Limitations on modifying content types via SharePoint Designer reusable workflows


Man's hand tied  limitation with a rope. On a white background.If you’ve read my blog post on using content types to modify your NewForm.aspx and EditForm.aspx pages, you know how fond I am of using SharePoint Designer workflows to flip the values in my Content Type fields. Since content types control which fields are displayed on your forms, they provide an easy way to customize the input forms for your lists and libraries. The trick is building SharePoint Designer workflows that automate the transitions between your content types. By flipping the value in your Content Type field via workflows, you make your list and library forms look dynamic–all without the effort of building custom ASPX pages.

Unfortunately, I hit a major snag this week while trying to modify the Content Type field in a reusable workflow in SharePoint Designer 2010. No matter how I set up my reusable workflow (e.g. assigning the workflow to work with one content type or ALL content types), I couldn’t use the Set field to… action in SharePoint Designer to reset the value in my Content Type field. Neither the Content Type nor the Content Type ID field appeared in the list of columns I could select to update. And I couldn’t add the Content Type or Content Type ID field as Associated Columns either.

reusable-workflow-01

I did some research, talked with a few smart folks and finally figured out why the Content Type field cannot be modified via a reusable workflow. Unlike “normal” list workflows, reusable workflows aren’t tied to a specific document library or list when they are created. Reusable workflows are built and published independently so they can be ported–or assigned–to any of your site collection’s libraries or lists. Unfortunately, the portability that makes the reusable workflows so useful also inhibits the workflow’s ability to modify the Content Type field.

When you associate a content type to a document library or list in SharePoint, the document library or list sees and recognizes the new content type’s ID. Because it knows the content type IDs that are associated to your list/library, SharePoint Designer allows you to query against the content type and update it via a workflow. Reusable workflows aren’t associated with document libraries or lists until after they’re published. As a result, SharePoint Designer can’t see or obtain any relevant content type ID(s) during workflow creation. This is why SharePoint Designer locks out the Content Type and Content Type ID fields from being updated via reusable workflows.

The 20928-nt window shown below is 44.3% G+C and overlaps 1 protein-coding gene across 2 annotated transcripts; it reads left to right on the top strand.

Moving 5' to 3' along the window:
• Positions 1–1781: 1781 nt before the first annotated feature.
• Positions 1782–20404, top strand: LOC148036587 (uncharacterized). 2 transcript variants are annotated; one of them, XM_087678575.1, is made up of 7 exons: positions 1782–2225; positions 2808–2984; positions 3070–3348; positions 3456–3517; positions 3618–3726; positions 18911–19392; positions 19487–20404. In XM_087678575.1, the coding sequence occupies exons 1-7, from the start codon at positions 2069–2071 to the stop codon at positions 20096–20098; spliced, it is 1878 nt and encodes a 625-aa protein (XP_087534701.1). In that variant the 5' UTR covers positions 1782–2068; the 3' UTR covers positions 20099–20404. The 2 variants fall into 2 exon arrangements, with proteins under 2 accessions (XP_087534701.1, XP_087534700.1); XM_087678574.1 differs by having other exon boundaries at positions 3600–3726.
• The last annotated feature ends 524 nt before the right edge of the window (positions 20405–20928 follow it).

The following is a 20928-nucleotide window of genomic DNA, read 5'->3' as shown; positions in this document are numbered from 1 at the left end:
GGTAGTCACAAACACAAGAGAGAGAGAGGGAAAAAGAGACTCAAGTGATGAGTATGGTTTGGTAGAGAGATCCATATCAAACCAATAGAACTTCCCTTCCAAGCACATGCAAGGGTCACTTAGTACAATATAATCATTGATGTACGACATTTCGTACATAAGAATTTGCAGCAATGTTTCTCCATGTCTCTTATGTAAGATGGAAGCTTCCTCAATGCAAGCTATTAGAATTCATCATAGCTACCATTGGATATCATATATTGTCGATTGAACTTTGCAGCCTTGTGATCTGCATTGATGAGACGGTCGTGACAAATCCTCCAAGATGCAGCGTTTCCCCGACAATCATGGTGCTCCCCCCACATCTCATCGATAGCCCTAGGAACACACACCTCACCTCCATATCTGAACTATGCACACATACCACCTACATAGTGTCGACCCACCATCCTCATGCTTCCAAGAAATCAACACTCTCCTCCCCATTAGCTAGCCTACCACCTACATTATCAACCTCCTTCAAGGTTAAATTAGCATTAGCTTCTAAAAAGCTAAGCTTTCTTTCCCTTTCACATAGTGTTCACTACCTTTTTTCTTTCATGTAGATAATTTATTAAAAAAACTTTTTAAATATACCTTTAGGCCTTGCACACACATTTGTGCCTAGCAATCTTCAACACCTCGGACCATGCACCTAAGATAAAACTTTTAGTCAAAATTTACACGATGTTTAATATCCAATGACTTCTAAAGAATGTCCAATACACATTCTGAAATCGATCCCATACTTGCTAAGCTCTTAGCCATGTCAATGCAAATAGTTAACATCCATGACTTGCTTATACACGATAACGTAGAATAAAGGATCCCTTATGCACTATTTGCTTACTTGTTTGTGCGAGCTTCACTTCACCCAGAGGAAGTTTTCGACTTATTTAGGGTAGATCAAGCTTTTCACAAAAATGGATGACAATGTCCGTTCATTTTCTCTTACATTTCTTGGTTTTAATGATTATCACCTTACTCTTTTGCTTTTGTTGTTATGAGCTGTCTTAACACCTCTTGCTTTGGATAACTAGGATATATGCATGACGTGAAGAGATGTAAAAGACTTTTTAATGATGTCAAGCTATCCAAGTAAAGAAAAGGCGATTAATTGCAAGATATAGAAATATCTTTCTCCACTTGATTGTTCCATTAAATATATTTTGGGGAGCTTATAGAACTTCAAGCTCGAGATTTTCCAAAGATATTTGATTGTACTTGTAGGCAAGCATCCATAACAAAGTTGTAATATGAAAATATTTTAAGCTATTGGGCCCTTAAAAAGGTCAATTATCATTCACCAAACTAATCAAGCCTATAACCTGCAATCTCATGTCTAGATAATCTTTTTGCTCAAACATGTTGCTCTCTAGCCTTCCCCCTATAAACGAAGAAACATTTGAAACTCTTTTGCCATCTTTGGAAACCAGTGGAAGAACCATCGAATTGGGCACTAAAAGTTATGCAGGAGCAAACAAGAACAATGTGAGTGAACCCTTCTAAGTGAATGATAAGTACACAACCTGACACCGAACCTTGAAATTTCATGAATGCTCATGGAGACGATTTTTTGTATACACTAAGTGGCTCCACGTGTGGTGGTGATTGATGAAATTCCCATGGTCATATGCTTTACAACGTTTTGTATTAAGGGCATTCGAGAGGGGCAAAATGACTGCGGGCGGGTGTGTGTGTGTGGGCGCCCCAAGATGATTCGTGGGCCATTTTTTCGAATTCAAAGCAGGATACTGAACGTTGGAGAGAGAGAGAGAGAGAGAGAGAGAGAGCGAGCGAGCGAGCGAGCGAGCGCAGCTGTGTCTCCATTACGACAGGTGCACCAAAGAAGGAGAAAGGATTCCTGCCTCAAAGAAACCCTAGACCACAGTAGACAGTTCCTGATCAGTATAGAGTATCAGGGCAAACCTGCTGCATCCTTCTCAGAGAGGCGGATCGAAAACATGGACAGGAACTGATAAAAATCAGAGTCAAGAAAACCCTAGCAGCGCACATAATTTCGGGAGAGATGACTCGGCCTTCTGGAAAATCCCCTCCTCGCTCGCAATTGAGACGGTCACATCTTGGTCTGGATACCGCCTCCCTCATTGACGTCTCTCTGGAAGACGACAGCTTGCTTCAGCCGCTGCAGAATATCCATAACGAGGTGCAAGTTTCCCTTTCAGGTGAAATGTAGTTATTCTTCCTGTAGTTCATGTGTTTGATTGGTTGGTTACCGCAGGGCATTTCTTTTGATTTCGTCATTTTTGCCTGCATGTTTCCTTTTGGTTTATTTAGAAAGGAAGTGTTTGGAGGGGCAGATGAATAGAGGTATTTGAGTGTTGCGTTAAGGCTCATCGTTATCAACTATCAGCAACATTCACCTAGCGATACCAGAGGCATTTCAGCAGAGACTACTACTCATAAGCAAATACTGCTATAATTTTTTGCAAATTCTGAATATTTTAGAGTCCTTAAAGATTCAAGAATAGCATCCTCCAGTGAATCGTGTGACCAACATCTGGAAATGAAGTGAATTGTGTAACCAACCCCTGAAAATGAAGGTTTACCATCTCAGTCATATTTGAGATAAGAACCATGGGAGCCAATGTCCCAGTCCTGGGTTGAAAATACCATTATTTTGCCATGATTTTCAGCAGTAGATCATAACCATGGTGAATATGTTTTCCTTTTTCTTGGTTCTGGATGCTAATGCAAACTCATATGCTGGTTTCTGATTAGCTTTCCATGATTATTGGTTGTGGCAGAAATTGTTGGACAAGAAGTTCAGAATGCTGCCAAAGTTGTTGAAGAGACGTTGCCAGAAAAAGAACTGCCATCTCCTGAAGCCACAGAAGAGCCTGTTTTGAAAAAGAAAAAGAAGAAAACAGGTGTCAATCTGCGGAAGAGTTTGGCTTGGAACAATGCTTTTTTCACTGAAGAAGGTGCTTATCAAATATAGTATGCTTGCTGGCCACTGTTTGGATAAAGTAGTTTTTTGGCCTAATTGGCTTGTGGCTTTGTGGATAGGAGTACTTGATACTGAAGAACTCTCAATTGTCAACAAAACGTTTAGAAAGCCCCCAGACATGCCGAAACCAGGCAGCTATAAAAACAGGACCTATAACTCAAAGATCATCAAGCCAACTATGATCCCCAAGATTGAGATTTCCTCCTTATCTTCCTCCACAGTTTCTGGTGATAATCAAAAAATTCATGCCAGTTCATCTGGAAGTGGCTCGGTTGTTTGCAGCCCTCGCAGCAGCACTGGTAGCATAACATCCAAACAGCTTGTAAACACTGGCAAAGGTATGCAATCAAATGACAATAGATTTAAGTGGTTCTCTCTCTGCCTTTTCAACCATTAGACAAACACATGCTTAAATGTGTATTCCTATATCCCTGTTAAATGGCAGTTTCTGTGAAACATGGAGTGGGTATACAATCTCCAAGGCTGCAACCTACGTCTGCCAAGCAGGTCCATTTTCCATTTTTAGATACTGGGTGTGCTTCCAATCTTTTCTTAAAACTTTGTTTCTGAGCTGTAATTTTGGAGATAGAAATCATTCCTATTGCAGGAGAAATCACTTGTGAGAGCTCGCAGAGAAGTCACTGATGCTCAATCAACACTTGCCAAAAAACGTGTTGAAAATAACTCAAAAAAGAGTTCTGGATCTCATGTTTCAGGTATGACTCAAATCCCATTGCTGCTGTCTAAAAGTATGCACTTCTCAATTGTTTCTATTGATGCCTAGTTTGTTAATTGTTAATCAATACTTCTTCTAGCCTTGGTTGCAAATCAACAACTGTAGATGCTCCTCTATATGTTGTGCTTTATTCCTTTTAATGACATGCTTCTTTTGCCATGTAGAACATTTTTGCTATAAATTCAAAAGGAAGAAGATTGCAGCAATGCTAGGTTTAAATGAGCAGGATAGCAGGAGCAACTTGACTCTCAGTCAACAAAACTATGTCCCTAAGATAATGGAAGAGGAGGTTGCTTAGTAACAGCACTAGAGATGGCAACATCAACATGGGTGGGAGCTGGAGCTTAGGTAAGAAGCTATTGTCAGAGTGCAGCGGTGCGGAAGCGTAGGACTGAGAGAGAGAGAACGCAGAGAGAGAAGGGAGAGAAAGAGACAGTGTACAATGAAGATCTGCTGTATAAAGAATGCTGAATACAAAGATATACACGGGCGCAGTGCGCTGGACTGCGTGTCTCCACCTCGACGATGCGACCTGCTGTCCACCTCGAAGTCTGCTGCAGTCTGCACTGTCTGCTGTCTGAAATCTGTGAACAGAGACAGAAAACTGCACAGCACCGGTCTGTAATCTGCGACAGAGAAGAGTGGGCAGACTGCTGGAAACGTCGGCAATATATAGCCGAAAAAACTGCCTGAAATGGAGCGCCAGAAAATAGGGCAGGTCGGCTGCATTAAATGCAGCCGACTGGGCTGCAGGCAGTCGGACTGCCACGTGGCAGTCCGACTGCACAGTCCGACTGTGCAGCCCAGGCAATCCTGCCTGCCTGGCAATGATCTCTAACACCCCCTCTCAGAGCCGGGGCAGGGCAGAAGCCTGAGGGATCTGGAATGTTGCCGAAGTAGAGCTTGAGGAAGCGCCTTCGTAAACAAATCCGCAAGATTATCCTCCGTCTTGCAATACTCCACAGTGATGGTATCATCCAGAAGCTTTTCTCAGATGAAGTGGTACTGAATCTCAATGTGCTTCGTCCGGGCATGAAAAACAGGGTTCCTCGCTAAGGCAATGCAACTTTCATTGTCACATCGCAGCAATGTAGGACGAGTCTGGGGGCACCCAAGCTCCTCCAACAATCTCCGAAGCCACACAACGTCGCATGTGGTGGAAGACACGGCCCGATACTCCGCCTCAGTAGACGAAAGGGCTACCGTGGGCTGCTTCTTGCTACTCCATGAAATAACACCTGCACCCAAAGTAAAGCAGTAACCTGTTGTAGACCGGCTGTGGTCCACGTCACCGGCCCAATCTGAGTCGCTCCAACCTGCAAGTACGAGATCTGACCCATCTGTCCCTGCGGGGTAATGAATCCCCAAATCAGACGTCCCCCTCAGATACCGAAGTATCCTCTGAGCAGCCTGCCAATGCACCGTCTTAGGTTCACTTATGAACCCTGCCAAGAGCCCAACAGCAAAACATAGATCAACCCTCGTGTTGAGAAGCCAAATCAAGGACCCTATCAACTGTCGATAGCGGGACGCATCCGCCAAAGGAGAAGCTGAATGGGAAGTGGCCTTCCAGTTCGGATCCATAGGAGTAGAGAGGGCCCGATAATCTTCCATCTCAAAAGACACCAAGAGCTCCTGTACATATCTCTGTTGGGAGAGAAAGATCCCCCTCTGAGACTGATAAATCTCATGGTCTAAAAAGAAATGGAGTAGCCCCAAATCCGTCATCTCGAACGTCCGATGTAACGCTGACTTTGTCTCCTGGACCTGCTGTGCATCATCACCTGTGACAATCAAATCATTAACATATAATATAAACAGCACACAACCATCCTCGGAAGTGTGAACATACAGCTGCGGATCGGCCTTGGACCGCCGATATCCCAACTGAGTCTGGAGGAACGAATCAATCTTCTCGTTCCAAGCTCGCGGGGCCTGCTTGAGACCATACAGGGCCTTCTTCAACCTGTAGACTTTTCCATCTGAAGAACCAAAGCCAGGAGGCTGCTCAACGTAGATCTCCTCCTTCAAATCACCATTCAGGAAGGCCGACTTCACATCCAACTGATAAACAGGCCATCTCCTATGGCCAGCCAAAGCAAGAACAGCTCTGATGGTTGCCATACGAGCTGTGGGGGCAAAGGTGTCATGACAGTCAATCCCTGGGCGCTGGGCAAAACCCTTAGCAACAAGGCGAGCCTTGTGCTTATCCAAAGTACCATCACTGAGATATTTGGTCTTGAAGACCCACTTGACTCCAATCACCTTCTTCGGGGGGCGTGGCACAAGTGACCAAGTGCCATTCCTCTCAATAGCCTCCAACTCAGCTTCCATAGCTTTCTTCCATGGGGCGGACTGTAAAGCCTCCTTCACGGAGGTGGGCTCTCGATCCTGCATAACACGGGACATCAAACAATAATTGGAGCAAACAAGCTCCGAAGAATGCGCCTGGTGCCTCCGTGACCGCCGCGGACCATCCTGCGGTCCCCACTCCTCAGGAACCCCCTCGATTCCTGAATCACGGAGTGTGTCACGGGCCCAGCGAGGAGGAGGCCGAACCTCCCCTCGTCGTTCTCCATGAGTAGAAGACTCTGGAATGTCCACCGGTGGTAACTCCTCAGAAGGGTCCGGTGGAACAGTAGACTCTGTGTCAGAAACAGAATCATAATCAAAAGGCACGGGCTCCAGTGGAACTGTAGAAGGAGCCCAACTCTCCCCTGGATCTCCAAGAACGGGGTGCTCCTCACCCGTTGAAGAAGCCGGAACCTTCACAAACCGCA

The only ways I’ve found to work around this issue are:

  1. Use list workflows instead of reusable workflows.
  2. Use reusable workflows, but leave out the Content Type field flipping. Your users will just have to reset the Content Type field by hand.

Anyone have additional ideas?

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8 comments

    1. I’m tying content types to different steps in my work processes and then changing out the content type on the fly via workflow so I can change out which fields display on the new form and edit form.

      1. Ugh, I didn’t see your response before I wrote my other response. And my other response sounds a bit disjointed. What I meant to say was that you can also use

        SPField.ShowInNewForm = False
        http://msdn.microsoft.com/en-us/library/microsoft.sharepoint.spfield.showinnewform(v=office.12).aspx

        and

        SPField.ShowInEditForm = True
        http://msdn.microsoft.com/en-us/library/microsoft.sharepoint.spfield.showineditform(v=office.12).aspx

        I am not 100% certain, but you might be able to set those properties in SharePoint Designer

  1. Ok, so I read your other post. I think the answer to my previous question is that you want certain items to show in the new form and certain items to show in the display form. Another way you can do that is set the property on the SPField (List Column) ShowInNewForm (http://msdn.microsoft.com/en-us/library/microsoft.sharepoint.spfield.showinnewform(v=office.12).aspx) and ShowInEditForm (http://msdn.microsoft.com/en-us/library/microsoft.sharepoint.spfield.showineditform(v=office.12).aspx) to true. There are a variety of ways to set these properties (PowerShell, code, web services) but my guess (although I haven’t tried) is that you can set them in SharePoint Designer too.

  2. Good to know changing content types only work in List Workflows. Wish you could do a reusable and just have it automatically add any needed content types.

    ‘Course I also want someone to pay my Visa bill automatically, too.

  3. Or you can set up a utility workflow on a utility list. e.g. changing a contact type from internal to external
    1. Create a content type ‘Contact Request Content Type Change Action’ or whatever, this must have a specifying the content type to change to, and lookup to the original contact record
    2. Create a utility list ‘Contact Request Actions’ and #1 as a content type
    3. Create a utility workflow that runs #2 on creation of records i.e. include an if condition to process records of type #1
    4. Use a if condition in #3 to check the “content type to change to field” to change the Contact record to, add as many if conditions for the content type value.

    Hope this was clear enough.

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